Almrei: After eight years, government case declared bogus

Posted by admin on Dec 15th, 2009

Thomas Walkom, Toronto Star, 15 December 2009

Another of Ottawa’s national security claims has proved bogus. For more than seven years ((CJFA: actually more than eight)), the federal government and its security bureaucrats insisted that alleged terrorist Hassan Almrei so threatened Canada that he had to be imprisoned without trial. Even when Almrei was released earlier this year, he had to submit to an Orwellian form of house arrest. Now, we find out that he was never a terrorist at all. More to the point, in quashing the security certificate that has kept the 35-year-old refugee in legal limbo for eight years, Federal Court Justice Richard Mosley ruled that the government’s evidence against him was largely a confection, backed up by dubious newspaper clippings, sloppy history and unreliable evidence from informants who “had motive to concoct stories that cast Almrei in a negative light.”

Mosley’s 183-page ruling should be required reading. It lays out in painstaking detail how easy it is for national security bureaucrats and their political masters to misuse the extraordinary powers given to them.

In this case, Mosley writes, the government’s original suspicions of Almrei were justified. A self-admitted fraudster who dealt in false passports and who had spent time in the mujahideen camps of Afghanistan, he was an obvious target of suspicion after 9/11.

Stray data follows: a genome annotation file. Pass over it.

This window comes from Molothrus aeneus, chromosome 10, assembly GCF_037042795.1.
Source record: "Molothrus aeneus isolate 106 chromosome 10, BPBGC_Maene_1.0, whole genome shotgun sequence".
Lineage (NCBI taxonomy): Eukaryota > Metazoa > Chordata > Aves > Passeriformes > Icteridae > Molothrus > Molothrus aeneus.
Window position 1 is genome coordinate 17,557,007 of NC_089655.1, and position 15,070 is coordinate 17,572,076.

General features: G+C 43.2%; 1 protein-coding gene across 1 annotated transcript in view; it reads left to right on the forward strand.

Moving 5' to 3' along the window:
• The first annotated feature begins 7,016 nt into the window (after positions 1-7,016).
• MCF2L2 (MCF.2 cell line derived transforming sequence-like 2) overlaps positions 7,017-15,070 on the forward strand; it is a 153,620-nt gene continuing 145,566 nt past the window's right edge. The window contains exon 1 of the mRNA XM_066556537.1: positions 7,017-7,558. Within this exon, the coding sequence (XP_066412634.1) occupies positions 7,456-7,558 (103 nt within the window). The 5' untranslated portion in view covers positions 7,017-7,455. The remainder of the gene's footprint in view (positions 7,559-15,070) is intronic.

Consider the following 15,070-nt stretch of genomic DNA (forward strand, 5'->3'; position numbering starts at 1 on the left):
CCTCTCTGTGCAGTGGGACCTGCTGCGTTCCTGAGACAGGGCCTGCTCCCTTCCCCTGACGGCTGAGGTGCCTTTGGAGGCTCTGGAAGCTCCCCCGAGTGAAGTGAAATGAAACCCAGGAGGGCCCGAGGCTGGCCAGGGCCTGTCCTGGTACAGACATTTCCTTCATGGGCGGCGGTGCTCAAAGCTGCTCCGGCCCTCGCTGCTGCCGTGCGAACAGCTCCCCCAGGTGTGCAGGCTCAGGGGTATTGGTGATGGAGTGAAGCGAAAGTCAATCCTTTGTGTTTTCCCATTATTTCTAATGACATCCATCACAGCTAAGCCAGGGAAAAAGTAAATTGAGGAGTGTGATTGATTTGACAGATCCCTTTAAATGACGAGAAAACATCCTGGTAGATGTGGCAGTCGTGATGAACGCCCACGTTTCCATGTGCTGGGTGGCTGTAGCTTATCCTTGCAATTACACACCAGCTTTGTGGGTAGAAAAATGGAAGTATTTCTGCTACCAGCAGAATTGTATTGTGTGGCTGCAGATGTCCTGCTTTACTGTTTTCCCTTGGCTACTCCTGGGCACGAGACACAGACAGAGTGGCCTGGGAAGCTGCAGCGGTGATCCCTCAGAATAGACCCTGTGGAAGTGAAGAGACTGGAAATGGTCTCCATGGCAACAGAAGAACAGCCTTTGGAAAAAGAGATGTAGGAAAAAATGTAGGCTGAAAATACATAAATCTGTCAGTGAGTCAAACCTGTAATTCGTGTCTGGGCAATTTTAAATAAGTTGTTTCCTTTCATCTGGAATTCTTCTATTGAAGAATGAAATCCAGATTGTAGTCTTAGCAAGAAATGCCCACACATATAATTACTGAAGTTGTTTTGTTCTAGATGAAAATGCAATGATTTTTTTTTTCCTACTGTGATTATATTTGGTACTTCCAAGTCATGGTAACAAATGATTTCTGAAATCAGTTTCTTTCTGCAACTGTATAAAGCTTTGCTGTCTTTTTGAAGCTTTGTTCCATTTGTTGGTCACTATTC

In that situation, writes Mosley, Almrei’s original detention in October 2001 was reasonable.

What was not reasonable, however, was the government’s insistence on skewing the evidence to keep him in jail.

In a normal court case, where the accused and his lawyer can question the Crown’s evidence, this might not have mattered.

But in security certificate cases, the government holds all the cards – presenting evidence in secret that the accused cannot see to refute.

Indeed, Almrei would probably still be in custody today had it not been for two Supreme Court decisions.

The first, in 2007, led to the appointment of so-called special advocates, security-cleared lawyers entitled to see secret evidence and challenge the government’s claims.

The second, a year later, required agencies like the Canadian Security Intelligence Service to give the court all relevant information – not just material that bolstered their case.

In Almrei’s case, the judge says, this new information demonstrated major inconsistencies in the Crown’s argument.

Mosley refers to one unnamed informant who he says was “highly motivated to curry favour” with CSIS and who in 2001 provided “implausible” evidence of Almrei’s alleged links to terror mastermind Osama bin Laden.

It seems that much of this surfaced only when special advocates Paul Copeland and Gordon Cameron cross-examined CSIS witnesses during closed hearings.

Exactly what went on in those secret sessions is unclear. But in the end, Mosley agreed that the government and its agencies engaged in a blatant abuse of process.

This is not the first time a security certificate has been dismissed as groundless.

In September, a Quebec judge did the same thing in the case of Adil Charkaoui, another alleged terror sleeper now known to be innocent.

One lesson from all of this is that the security certificate mechanism originally invented to detain and deport undesirable aliens no longer works.

But the more profound lesson, which has implications far beyond Almrei, is that when governments are given untrammelled powers in the name of national security, they will always abuse them.

Thomas Walkom’s column normally appears Wednesday and Saturday.

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